By Vida Gustafson

Contributing Writer

I love the tradition of a big Sunday supper, lingering over seconds or thirds, playing board games or maybe taking a much-needed nap. Whether you have something to celebrate or not, I think it’s high time to bring back Sunday roasts. 

The beauty of a leg of lamb is that it’s pretty forgiving. It won’t dry out as fast as chicken or get tough quickly like a beef roast if you’re a couple of degrees over on your cook times. 

Lamb meat takes to really strong flavors, lots of herbs, garlic and citrus. I grew up eating it with the indispensable mint sauce or jelly, but a pan gravy made from the drippings is delicious too. 

You can buy lamb legs partially or wholly deboned, I prefer mine bone-in, because it adds to the flavor and you end up with a bone to use for a soup later in the week.

I roast mine in a cast iron skillet, no need to bring out the roasting pan if you don’t want to!


One 4-5 lb leg of lamb

1 head of garlic

1 stem of fresh rosemary

2-3 tsp thyme, fresh finely chopped (1 tsp, if using dried)

2-3 tsp oregano, fresh, finely chopped (1 tsp, if using dried)

2 tsp black pepper

1-2 tbsp Kosher salt

2 tbsp olive oil

juice and zest of 1 lemon


Preheat the oven to 325°F. To prepare the meat, create small slits, set about 3 inches apart across the surface of the roast with a small sharp knife, insert a clove of garlic and a sprig of rosemary into each. Rub the lamb with the lemon juice and sprinkle all over with the salt, oregano, thyme, black pepper and lemon zest.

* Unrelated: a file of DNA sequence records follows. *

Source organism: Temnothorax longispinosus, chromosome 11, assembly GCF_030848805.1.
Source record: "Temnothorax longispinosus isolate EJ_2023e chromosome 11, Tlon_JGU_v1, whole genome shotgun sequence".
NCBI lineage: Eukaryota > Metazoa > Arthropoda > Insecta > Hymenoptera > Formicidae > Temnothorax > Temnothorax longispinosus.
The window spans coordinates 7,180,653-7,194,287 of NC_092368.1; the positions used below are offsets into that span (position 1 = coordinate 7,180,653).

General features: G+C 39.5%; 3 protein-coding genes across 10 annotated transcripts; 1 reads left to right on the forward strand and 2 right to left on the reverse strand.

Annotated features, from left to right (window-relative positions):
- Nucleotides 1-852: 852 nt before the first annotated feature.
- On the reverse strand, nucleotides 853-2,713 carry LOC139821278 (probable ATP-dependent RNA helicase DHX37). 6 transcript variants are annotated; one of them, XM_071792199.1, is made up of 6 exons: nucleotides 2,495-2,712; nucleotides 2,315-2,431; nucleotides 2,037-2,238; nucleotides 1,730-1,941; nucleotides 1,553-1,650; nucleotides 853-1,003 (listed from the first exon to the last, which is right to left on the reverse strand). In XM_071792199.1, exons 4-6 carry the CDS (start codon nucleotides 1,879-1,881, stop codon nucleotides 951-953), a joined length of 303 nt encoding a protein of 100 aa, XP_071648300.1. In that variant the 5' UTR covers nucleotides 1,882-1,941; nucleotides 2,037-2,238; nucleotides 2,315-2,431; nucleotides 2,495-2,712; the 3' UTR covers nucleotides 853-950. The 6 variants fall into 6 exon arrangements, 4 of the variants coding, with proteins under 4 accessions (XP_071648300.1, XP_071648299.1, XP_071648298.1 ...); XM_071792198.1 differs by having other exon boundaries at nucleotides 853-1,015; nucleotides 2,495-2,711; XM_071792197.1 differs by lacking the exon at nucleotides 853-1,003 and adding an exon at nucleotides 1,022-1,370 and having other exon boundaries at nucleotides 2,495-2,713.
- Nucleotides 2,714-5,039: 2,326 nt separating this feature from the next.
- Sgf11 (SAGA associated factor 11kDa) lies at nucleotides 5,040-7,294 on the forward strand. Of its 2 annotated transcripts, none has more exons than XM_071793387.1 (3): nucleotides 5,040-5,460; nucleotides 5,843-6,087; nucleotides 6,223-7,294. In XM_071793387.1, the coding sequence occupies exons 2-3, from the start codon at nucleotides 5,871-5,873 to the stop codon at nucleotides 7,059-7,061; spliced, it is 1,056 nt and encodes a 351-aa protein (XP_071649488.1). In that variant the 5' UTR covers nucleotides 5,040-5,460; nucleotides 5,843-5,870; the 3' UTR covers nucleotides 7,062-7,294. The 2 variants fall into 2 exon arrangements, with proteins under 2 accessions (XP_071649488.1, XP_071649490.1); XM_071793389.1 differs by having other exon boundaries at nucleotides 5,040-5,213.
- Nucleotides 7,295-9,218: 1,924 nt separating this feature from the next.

Place the roast onto a cast iron skillet large enough to accommodate it with a small amount of oil in the bottom and place in the oven. Drizzle the olive oil over the surface of the lamb. If you prefer your lamb cooked rare, cook for 20 minutes per pound (at 325° F), 25 for medium rare and 30 for well done. 

Place some par boiled potatoes and/or carrots around and under the roast 1 hour before removing the meat from the oven for an effortless side dish.

Be sure to rest the meat for at least 10 minutes before carving. You can make quick pan gravy while you wait by adding a tablespoon of flour to the drippings, cooking over medium heat while stirring with a fork or whisk to get all the tasty bits off the bottom of the pan, then adding a couple cups of stock or wine and stirring until thickened and seasoning to taste.